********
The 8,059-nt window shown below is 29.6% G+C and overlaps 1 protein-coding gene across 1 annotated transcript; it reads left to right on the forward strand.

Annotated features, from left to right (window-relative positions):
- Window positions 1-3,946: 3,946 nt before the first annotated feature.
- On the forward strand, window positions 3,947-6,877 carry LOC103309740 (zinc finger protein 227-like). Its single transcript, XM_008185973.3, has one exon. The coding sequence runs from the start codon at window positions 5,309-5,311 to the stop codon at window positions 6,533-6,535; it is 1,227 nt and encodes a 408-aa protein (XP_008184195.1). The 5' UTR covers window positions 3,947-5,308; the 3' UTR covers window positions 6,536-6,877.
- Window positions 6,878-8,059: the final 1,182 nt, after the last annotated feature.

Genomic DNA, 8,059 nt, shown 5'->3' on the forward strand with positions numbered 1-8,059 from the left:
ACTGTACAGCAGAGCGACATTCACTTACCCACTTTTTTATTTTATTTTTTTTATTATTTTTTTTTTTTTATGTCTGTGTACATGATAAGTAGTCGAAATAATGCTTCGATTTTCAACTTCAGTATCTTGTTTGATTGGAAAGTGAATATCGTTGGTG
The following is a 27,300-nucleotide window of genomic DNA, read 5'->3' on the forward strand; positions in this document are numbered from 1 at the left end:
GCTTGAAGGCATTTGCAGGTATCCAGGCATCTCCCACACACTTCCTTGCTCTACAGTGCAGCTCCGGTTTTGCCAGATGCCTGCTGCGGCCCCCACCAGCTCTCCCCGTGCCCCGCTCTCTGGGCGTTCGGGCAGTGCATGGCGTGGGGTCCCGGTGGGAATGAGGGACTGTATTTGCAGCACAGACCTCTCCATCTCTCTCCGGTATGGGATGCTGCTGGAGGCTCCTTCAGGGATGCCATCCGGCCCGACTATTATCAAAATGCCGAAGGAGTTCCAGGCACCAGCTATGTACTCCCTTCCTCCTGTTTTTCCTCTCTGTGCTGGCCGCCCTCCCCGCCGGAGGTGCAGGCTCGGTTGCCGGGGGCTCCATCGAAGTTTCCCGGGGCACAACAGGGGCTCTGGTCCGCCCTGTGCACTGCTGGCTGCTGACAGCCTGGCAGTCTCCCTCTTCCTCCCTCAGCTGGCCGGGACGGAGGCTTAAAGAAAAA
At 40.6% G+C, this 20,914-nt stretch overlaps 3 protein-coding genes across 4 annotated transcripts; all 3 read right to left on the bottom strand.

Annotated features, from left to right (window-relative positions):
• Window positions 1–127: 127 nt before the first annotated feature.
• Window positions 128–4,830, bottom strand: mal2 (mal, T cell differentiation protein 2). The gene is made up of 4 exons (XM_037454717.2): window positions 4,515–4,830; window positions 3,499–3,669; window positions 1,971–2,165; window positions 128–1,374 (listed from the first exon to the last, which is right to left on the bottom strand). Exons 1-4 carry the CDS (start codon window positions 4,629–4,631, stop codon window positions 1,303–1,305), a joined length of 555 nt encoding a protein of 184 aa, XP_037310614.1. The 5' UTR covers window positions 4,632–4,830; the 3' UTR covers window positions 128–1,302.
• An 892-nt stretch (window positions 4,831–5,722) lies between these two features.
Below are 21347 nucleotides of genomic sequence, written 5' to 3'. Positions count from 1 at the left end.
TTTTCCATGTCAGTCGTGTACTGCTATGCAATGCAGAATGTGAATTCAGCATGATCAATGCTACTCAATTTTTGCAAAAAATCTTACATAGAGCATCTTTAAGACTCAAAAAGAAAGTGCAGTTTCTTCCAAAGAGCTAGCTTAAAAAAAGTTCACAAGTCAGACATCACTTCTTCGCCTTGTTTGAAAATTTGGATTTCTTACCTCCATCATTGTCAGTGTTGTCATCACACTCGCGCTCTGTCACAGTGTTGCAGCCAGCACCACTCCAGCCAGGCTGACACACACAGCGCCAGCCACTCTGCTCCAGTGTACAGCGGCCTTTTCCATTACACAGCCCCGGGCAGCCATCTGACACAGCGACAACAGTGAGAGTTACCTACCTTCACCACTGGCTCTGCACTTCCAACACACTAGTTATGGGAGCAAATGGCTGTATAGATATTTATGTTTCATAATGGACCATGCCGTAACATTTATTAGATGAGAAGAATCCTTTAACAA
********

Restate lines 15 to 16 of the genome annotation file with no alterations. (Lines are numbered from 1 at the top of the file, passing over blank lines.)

Below are 21347 nucleotides of genomic sequence, written 5' to 3'. Positions count from 1 at the left end.
TTTTCCATGTCAGTCGTGTACTGCTATGCAATGCAGAATGTGAATTCAGCATGATCAATGCTACTCAATTTTTGCAAAAAATCTTACATAGAGCATCTTTAAGACTCAAAAAGAAAGTGCAGTTTCTTCCAAAGAGCTAGCTTAAAAAAAGTTCACAAGTCAGACATCACTTCTTCGCCTTGTTTGAAAATTTGGATTTCTTACCTCCATCATTGTCAGTGTTGTCATCACACTCGCGCTCTGTCACAGTGTTGCAGCCAGCACCACTCCAGCCAGGCTGACACACACAGCGCCAGCCACTCTGCTCCAGTGTACAGCGGCCTTTTCCATTACACAGCCCCGGGCAGCCATCTGACACAGCGACAACAGTGAGAGTTACCTACCTTCACCACTGGCTCTGCACTTCCAACACACTAGTTATGGGAGCAAATGGCTGTATAGATATTTATGTTTCATAATGGACCATGCCGTAACATTTATTAGATGAGAAGAATCCTTTAACAA